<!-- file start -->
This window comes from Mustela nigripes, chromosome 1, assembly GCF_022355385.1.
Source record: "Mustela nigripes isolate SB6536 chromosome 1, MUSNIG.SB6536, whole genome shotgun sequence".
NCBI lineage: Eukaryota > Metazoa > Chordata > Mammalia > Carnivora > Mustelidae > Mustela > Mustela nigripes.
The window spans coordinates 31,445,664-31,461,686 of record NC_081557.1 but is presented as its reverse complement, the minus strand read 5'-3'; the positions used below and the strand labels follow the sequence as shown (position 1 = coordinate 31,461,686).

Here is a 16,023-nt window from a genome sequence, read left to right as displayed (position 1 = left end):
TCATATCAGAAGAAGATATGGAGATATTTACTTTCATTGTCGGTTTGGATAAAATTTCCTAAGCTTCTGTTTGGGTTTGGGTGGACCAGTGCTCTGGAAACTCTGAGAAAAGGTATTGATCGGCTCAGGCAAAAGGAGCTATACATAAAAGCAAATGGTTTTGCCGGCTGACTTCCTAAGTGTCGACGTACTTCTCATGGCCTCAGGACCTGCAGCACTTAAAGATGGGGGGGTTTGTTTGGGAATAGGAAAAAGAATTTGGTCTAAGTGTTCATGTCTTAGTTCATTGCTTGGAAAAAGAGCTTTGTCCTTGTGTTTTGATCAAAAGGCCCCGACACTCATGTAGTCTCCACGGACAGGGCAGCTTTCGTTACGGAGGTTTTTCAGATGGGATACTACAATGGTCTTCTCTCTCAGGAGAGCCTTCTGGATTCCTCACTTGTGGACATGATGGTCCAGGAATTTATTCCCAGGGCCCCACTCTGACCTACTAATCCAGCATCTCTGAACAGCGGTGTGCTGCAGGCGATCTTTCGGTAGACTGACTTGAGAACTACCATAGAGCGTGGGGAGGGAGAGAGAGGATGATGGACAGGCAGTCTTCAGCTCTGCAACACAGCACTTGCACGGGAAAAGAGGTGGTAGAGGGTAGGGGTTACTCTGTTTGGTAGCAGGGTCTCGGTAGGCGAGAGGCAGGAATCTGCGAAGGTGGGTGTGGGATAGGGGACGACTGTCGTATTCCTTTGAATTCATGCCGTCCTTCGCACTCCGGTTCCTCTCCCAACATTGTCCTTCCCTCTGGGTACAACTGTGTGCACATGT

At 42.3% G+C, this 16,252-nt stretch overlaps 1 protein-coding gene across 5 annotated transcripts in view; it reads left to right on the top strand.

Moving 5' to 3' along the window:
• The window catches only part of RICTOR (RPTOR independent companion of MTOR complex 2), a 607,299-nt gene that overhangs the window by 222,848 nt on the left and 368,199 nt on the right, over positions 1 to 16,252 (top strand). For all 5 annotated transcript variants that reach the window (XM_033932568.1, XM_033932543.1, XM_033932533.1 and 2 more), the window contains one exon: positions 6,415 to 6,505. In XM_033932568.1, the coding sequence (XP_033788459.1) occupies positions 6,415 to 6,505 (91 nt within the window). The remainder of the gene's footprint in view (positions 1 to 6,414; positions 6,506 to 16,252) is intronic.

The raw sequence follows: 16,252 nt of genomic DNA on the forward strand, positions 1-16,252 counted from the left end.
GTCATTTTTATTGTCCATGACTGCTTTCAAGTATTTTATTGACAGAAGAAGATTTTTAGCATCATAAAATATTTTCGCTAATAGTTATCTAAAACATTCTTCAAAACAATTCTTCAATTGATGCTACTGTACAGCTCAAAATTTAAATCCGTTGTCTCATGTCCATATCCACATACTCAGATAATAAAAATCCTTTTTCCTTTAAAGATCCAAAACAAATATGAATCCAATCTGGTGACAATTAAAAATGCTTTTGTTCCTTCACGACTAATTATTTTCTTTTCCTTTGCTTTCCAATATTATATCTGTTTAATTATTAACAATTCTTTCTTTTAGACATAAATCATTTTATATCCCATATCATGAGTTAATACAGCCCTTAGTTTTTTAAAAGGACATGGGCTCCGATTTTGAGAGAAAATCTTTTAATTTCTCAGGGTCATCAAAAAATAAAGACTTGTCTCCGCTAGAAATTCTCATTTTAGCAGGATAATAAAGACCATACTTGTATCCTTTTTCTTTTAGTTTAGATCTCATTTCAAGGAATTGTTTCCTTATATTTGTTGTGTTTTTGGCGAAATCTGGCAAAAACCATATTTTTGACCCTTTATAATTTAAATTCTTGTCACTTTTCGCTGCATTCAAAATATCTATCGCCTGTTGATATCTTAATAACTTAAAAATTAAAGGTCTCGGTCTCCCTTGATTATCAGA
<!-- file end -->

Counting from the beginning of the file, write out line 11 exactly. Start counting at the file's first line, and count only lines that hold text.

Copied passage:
GTCATTTTTATTGTCCATGACTGCTTTCAAGTATTTTATTGACAGAAGAAGATTTTTAGCATCATAAAATATTTTCGCTAATAGTTATCTAAAACATTCTTCAAAACAATTCTTCAATTGATGCTACTGTACAGCTCAAAATTTAAATCCGTTGTCTCATGTCCATATCCACATACTCAGATAATAAAAATCCTTTTTCCTTTAAAGATCCAAAACAAATATGAATCCAATCTGGTGACAATTAAAAATGCTTTTGTTCCTTCACGACTAATTATTTTCTTTTCCTTTGCTTTCCAATATTATATCTGTTTAATTATTAACAATTCTTTCTTTTAGACATAAATCATTTTATATCCCATATCATGAGTTAATACAGCCCTTAGTTTTTTAAAAGGACATGGGCTCCGATTTTGAGAGAAAATCTTTTAATTTCTCAGGGTCATCAAAAAATAAAGACTTGTCTCCGCTAGAAATTCTCATTTTAGCAGGATAATAAAGACCATACTTGTATCCTTTTTCTTTTAGTTTAGATCTCATTTCAAGGAATTGTTTCCTTATATTTGTTGTGTTTTTGGCGAAATCTGGCAAAAACCATATTTTTGACCCTTTATAATTTAAATTCTTGTCACTTTTCGCTGCATTCAAAATATCTATCGCCTGTTGATATCTTAATAACTTAAAAATTAAAGGTCTCGGTCTCCCTTGATTATCAGA